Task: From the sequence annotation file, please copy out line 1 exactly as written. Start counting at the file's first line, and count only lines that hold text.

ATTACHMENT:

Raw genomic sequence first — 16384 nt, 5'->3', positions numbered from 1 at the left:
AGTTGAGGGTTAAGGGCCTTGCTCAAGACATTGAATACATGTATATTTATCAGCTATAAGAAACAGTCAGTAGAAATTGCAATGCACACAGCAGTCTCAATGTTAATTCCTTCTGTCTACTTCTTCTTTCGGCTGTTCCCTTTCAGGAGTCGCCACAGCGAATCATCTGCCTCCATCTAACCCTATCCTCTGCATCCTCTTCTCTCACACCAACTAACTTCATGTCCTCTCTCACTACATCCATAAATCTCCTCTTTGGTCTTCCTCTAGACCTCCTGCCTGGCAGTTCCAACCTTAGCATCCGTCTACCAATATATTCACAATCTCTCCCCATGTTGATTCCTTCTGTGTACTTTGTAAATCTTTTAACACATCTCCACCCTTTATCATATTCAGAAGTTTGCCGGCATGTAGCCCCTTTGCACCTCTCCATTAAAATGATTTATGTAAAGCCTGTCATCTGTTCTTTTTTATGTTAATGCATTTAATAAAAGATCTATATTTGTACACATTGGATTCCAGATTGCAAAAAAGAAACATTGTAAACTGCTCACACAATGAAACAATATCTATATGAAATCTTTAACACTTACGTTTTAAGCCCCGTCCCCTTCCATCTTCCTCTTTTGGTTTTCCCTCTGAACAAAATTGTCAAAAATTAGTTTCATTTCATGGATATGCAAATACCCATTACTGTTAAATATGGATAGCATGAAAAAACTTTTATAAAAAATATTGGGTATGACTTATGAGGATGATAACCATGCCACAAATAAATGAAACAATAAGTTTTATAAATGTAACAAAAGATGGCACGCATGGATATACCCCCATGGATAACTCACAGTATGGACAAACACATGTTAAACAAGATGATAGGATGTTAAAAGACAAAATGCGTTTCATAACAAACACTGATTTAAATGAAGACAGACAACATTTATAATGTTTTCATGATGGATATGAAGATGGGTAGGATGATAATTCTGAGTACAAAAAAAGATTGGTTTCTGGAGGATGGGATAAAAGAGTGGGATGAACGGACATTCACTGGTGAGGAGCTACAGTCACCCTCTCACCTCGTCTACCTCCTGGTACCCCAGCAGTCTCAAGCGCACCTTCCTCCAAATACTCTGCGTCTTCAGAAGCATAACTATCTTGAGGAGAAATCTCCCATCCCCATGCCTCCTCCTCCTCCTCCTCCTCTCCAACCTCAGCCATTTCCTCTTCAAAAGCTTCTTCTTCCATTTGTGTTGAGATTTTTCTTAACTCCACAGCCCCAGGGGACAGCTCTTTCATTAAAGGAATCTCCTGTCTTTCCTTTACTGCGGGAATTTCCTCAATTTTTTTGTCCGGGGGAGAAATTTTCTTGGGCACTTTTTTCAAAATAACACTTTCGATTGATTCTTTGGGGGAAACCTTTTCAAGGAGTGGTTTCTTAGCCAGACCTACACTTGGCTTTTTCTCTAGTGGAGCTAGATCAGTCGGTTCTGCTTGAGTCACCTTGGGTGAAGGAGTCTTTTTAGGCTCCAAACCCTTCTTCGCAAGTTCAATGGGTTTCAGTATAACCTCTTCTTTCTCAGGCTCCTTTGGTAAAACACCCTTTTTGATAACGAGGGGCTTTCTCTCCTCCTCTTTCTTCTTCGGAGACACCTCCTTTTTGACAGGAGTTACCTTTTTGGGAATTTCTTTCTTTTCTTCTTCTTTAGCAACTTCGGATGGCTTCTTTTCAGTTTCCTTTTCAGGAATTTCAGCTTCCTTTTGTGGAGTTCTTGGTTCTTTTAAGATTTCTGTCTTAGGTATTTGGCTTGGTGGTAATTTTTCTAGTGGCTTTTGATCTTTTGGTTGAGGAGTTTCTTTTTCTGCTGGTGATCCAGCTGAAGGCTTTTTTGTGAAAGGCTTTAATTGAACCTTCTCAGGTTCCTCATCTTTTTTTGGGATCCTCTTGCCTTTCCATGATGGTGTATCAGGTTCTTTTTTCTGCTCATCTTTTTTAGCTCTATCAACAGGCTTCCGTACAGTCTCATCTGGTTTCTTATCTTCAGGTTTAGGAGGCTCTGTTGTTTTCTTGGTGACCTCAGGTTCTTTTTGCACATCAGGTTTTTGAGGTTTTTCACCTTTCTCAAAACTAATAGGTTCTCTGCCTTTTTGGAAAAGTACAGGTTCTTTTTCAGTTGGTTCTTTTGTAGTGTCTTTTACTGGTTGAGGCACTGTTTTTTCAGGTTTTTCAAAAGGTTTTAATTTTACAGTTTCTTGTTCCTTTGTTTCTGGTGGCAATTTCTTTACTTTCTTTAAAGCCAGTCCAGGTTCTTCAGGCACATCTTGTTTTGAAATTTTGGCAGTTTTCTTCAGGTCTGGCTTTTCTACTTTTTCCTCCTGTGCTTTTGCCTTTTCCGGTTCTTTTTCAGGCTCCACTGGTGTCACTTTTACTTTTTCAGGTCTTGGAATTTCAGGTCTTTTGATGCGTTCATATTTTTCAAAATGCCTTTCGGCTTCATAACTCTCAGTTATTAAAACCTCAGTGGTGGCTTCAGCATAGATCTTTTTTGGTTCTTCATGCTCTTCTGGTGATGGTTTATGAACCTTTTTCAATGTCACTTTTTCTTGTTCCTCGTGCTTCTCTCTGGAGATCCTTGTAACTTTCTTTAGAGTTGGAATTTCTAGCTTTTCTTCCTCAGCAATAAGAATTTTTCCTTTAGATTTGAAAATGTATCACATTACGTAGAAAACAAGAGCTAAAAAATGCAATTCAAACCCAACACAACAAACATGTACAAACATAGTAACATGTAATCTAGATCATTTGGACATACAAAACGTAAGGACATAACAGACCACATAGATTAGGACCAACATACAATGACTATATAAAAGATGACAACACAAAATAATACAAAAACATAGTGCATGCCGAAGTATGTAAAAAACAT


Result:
Raw genomic sequence first — 16384 nt, 5'->3', positions numbered from 1 at the left: